Here’s a fun fact: Paul “Superchristian Randite” Ryan’s two most super-favorite books in the whole darn world each offer their own forms of guidance on the matter of recognizing and dealing with wicked, unhinged, lying monsters:
Like a muddied spring or a polluted fountain is a righteous man who gives way before the wicked. — Proverbs 25:26
By suspending your judgment, you are negating your person. When a man declares: ‘Who am I to know?’- he is declaring: ‘Who am I to live?” — Atlas Shrugged
Bad company ruins good morals. — 1 Corinthians 15:33
A process of reason is a process of constant choice in answer to the question: True or False? – Right or Wrong? –– Atlas Shrugged
How predictably hilarious, then, that the man third in line to the White House doesn’t have the yams to follow the advice of either of the books which — although they are diametrically opposed to each other in every way imaginable — Ryan has said repeatedly were the lodestones of his moral life.
Instead (from Brother Charles Pierce):
Good lord, he must be looking at internal polling that turns his liver to water.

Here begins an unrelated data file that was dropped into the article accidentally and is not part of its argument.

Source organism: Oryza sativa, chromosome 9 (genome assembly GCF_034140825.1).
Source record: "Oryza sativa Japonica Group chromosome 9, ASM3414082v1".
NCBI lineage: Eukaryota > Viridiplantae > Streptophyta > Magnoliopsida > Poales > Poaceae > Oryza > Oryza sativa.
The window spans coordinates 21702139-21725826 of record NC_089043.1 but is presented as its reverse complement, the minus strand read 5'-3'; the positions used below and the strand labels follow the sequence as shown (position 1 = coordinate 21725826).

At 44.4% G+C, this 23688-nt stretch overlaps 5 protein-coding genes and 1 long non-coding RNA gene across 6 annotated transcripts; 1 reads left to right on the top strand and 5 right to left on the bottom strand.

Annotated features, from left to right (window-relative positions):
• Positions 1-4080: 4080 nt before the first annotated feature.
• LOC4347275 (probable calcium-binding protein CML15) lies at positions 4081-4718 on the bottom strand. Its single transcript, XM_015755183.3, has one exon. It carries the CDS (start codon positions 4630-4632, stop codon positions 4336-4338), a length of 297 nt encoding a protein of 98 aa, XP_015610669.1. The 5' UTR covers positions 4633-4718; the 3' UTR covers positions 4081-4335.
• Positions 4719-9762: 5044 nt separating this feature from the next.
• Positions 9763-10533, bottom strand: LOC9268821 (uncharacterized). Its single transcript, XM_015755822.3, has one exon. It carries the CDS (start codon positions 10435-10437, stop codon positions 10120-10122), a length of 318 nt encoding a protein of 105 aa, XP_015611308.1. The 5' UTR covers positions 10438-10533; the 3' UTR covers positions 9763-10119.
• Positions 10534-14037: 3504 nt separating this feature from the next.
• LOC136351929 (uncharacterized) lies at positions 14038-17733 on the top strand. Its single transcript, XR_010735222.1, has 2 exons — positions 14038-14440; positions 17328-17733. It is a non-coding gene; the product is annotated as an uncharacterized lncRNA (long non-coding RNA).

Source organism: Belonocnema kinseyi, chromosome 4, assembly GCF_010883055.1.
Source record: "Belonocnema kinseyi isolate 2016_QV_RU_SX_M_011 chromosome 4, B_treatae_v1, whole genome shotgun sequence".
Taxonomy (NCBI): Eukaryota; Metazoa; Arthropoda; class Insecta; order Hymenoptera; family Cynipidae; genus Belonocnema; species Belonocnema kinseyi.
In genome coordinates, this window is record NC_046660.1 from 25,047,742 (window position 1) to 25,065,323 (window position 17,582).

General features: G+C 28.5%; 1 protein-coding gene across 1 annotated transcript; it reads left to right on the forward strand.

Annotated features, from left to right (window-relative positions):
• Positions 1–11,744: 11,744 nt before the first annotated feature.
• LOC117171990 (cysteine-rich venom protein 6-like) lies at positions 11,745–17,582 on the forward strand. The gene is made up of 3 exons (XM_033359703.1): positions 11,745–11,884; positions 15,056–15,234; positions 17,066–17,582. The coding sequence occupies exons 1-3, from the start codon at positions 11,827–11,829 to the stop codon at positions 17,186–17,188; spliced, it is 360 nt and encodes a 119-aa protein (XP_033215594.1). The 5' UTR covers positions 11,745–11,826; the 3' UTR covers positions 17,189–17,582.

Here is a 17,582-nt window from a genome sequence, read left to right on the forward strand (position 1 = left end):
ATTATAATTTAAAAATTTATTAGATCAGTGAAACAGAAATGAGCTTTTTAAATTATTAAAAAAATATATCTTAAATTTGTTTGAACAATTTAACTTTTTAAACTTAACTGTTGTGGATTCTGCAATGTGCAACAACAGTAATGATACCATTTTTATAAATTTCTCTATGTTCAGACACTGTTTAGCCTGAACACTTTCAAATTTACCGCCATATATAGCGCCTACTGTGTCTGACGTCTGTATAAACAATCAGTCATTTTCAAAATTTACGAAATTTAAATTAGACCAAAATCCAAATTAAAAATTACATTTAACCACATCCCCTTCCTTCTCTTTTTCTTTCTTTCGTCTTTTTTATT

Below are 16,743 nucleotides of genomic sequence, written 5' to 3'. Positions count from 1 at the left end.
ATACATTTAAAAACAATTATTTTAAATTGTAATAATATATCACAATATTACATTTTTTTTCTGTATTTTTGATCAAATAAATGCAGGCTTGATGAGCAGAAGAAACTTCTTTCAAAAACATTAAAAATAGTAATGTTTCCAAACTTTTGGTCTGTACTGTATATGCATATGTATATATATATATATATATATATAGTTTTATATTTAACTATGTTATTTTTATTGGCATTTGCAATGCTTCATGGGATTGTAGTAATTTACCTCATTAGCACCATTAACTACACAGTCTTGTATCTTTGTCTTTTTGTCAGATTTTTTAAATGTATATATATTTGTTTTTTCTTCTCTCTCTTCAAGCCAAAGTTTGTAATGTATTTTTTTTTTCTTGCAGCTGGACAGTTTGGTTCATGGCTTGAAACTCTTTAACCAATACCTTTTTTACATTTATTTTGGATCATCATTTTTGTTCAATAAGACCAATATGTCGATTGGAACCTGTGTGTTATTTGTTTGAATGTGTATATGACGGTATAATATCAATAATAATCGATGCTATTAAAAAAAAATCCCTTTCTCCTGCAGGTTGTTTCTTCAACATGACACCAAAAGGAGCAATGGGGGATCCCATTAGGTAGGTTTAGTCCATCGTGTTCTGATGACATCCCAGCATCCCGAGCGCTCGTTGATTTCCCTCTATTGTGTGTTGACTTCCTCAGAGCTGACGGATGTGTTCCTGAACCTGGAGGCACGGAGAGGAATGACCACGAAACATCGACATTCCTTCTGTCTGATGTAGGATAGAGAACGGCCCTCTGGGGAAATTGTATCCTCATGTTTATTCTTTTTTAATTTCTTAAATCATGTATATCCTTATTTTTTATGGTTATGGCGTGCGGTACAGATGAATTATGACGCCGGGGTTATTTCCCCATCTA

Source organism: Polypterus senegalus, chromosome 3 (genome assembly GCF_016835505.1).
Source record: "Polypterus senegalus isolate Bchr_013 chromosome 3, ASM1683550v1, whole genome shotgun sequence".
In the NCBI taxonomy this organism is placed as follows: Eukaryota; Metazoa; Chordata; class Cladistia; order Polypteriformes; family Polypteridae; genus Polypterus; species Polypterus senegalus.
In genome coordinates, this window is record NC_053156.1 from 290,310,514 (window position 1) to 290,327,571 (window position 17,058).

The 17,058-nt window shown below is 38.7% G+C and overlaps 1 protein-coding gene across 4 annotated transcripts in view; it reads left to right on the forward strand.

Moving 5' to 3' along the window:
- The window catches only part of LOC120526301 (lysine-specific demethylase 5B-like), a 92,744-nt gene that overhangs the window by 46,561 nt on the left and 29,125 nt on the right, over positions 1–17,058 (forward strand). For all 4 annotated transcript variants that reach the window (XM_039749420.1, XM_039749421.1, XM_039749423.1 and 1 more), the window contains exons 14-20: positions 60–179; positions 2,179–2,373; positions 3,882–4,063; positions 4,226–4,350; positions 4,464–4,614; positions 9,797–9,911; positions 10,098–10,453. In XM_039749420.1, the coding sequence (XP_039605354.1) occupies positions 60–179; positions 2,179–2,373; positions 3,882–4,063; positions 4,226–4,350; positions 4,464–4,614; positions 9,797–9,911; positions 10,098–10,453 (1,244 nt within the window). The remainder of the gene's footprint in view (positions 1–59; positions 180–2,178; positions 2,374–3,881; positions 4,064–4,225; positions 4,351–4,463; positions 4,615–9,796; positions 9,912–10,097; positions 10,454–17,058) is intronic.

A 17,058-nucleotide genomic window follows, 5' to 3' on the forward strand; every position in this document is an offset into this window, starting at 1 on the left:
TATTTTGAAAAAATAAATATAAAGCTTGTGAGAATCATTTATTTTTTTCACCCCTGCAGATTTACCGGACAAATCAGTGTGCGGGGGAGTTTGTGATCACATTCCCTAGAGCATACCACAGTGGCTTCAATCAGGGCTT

But, beyond that, what the hell does this mean? It means that Ryan doesn’t have the stones to rescind his endorsement and that he is telling the rest of his caucus to swim away from the wreckage before it sucks them all down into the abyss. It also means that Ryan is resigned to a President Hillary Rodham Clinton and that his primary focus is to keep the power to obstruct yet another Democratic president.
It also means that Ryan still thinks there’s enough energy in the dank regions of The Base to do him and his caucus real damage if he were to rescind formally his endorsement. His loyalty is purely toward his caucus, not toward the country. This was Paul Ryan’s Ecce Homo moment. He did everything except ask for a basin in which to wash his hands. The essential gutlessness of the man always will shine through.
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The most delicious irony in all of this is that, in virtually every Ayn Rand novel, every Sneering, Two-Dimensional Collectivist Villain always ends up right where Ryan is now: hostage to the whims of a mindless mob of berserk of yahoos which the Sneering, Two-Dimensional Collectivist Villain helped create.
What a pity that Paul Ryan never managed to make it all the way to end of any of Ayn Rand’s terrible books.
crossposted from Driftglass